Prince Philip dies aged 99 LIVE: Buckingham Palace lead tributes following death of Duke of Edinburgh, funeral plans to be announced, Scottish election campaign suspended
The Duke of Edinburgh has died, Buckingham Palace has announced.
Prince Philip, 99, was the longest-serving consort in British history.
You can follow all the latest updates and tributes to Prince Phillip in our live blog.
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Prince Philip dies aged 99 LIVE: Buckingham Palace lead tributes following death of Duke of Edinburgh
Last updated: Friday, 09 April, 2021, 15:35
- The Duke of Edinburgh has died, Buckingham Palace announced
- Prince Philip was 99
- Nicola Sturgeon pays tribute to Prince Philip
Prince Philip: Wave of tributes in wake of Duke of Edinburgh’s death, as parties suspend campaigning
‘Philip had a deep love for Scotland’: Wave of tributes in wake of Prince Philip’s death, as parties suspend campaigning
Tributes have poured in and Scottish political parties have suspended their Holyrood election campaigns, after Buckingham Palace announced this afternoon that the Duke of Edinburgh has died.
The Government is advising the public not to gather by or leave flowers at royal residences and to continue following coronavirus rules following the death of the Duke of Edinburgh.
Prince Philip: Duke of Edinburgh’s death means cancellation of EastEnders, MasterChef, Coronation Street and Emmerdale as BBC One and ITV pull programmes
The BBC has cleared its TV schedule for the rest of Friday following the death of Prince Philip – meaning the MasterChef final and EastEnders will not air as originally planned.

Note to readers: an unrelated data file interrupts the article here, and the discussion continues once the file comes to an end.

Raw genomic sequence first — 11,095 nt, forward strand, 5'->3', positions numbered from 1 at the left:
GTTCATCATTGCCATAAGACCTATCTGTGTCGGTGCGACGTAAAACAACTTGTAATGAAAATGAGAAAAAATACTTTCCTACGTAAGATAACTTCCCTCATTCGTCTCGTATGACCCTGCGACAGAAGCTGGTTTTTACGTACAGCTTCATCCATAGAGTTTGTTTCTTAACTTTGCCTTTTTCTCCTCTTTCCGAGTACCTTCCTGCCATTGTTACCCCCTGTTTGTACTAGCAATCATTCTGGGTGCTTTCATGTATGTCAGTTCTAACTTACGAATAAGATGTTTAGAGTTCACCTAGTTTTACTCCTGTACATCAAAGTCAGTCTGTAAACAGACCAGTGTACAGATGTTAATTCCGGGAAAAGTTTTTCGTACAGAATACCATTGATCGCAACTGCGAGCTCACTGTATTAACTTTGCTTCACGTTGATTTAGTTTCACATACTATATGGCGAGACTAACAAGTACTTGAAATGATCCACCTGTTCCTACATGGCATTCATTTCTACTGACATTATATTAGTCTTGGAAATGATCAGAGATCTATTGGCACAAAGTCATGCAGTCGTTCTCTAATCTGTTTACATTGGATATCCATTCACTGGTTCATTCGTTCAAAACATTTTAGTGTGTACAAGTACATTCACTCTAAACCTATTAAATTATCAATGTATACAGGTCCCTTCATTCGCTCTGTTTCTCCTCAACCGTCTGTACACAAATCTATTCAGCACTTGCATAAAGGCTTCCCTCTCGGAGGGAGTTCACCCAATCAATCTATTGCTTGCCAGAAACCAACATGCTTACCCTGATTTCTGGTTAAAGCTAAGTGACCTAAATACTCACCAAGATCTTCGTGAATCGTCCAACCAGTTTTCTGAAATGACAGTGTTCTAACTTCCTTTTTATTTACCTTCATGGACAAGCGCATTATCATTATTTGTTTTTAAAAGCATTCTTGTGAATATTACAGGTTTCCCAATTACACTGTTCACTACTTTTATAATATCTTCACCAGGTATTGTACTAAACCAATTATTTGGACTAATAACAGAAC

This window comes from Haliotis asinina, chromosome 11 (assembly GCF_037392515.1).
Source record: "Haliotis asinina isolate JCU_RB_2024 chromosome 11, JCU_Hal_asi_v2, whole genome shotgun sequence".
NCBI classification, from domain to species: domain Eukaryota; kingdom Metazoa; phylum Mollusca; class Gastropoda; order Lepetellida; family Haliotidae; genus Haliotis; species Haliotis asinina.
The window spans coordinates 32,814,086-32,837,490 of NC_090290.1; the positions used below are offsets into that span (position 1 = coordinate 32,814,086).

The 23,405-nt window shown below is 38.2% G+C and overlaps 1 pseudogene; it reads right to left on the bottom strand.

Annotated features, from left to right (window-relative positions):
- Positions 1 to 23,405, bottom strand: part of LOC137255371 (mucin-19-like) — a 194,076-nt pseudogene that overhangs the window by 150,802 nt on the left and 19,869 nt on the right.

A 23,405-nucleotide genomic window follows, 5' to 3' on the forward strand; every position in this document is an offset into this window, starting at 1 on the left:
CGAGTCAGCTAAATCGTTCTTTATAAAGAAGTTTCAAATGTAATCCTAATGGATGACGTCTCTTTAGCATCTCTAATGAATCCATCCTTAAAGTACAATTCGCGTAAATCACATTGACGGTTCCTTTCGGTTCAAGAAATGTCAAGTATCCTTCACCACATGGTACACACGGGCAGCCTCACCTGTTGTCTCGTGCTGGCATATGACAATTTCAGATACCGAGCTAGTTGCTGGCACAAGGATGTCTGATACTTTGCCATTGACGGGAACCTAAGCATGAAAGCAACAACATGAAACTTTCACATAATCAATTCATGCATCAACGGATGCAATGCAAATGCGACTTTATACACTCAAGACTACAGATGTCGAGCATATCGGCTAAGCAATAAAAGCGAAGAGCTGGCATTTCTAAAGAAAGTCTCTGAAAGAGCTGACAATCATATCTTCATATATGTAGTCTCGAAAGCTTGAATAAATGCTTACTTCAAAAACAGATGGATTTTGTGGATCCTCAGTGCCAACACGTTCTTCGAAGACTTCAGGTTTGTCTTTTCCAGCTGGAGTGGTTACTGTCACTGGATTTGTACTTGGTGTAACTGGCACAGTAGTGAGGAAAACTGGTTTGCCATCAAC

Westminster Abbey will toll its tenor bell once every 60 seconds, 99 times, from 6pm on Friday evening in tribute to the duke, the abbey said.
Philip’s connection with Cambridge University was ‘greatest pleasure’
Cambridge University was “fortunate beyond measure” to have the Duke of Edinburgh as its chancellor for 35 years, a former vice-chancellor of the prestigious institution has said.
Philip, who has died aged 99, was Cambridge University’s chancellor from 1976 to 2011.
He would confer honorary degrees in a grand annual ceremony and visited Cambridge several times a year to talk to students and researchers and to discuss university business with the vice-chancellor.
The duke was particularly interested in engineering and in conservation, with the university creating the Prince Philip Professorship of Ecology and Evolutionary Biology to mark the 30th anniversary of his chancellorship in 2007.
Speaking at an event in 2007 to celebrate 30 years of his chancellorship, the duke told those present that he was prevented from attending university himself by the Second World War.
He said that the result was that he began his university career “at the wrong end”, becoming a chancellor without ever having been a student.
He also told listeners that his connection with Cambridge had been “fascinating, and the greatest pleasure for me ever since (my election)”.
Royal families of Europe pay tribute to ‘great friend’ Philip